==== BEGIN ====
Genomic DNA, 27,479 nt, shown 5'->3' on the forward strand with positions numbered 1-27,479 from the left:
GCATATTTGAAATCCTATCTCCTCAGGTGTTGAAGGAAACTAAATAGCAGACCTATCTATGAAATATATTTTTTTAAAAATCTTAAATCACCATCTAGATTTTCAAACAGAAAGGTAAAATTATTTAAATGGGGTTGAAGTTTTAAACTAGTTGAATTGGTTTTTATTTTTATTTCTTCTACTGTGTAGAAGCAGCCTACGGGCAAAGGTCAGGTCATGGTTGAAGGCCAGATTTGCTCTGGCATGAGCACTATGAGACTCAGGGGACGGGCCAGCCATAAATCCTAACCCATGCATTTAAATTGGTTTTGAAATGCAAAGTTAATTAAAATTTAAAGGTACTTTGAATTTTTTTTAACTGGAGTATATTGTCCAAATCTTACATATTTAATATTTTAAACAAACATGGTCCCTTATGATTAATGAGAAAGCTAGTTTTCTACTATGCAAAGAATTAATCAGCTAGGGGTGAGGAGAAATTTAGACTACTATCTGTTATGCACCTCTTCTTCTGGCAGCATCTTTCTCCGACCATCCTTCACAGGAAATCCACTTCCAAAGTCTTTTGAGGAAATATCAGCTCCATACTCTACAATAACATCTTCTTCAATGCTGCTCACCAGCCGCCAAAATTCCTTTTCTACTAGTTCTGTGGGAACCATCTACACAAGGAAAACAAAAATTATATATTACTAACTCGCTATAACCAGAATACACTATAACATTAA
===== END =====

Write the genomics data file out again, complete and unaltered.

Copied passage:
Genomic DNA, 27,479 nt, shown 5'->3' on the forward strand with positions numbered 1-27,479 from the left:
GCATATTTGAAATCCTATCTCCTCAGGTGTTGAAGGAAACTAAATAGCAGACCTATCTATGAAATATATTTTTTTAAAAATCTTAAATCACCATCTAGATTTTCAAACAGAAAGGTAAAATTATTTAAATGGGGTTGAAGTTTTAAACTAGTTGAATTGGTTTTTATTTTTATTTCTTCTACTGTGTAGAAGCAGCCTACGGGCAAAGGTCAGGTCATGGTTGAAGGCCAGATTTGCTCTGGCATGAGCACTATGAGACTCAGGGGACGGGCCAGCCATAAATCCTAACCCATGCATTTAAATTGGTTTTGAAATGCAAAGTTAATTAAAATTTAAAGGTACTTTGAATTTTTTTTAACTGGAGTATATTGTCCAAATCTTACATATTTAATATTTTAAACAAACATGGTCCCTTATGATTAATGAGAAAGCTAGTTTTCTACTATGCAAAGAATTAATCAGCTAGGGGTGAGGAGAAATTTAGACTACTATCTGTTATGCACCTCTTCTTCTGGCAGCATCTTTCTCCGACCATCCTTCACAGGAAATCCACTTCCAAAGTCTTTTGAGGAAATATCAGCTCCATACTCTACAATAACATCTTCTTCAATGCTGCTCACCAGCCGCCAAAATTCCTTTTCTACTAGTTCTGTGGGAACCATCTACACAAGGAAAACAAAAATTATATATTACTAACTCGCTATAACCAGAATACACTATAACATTAA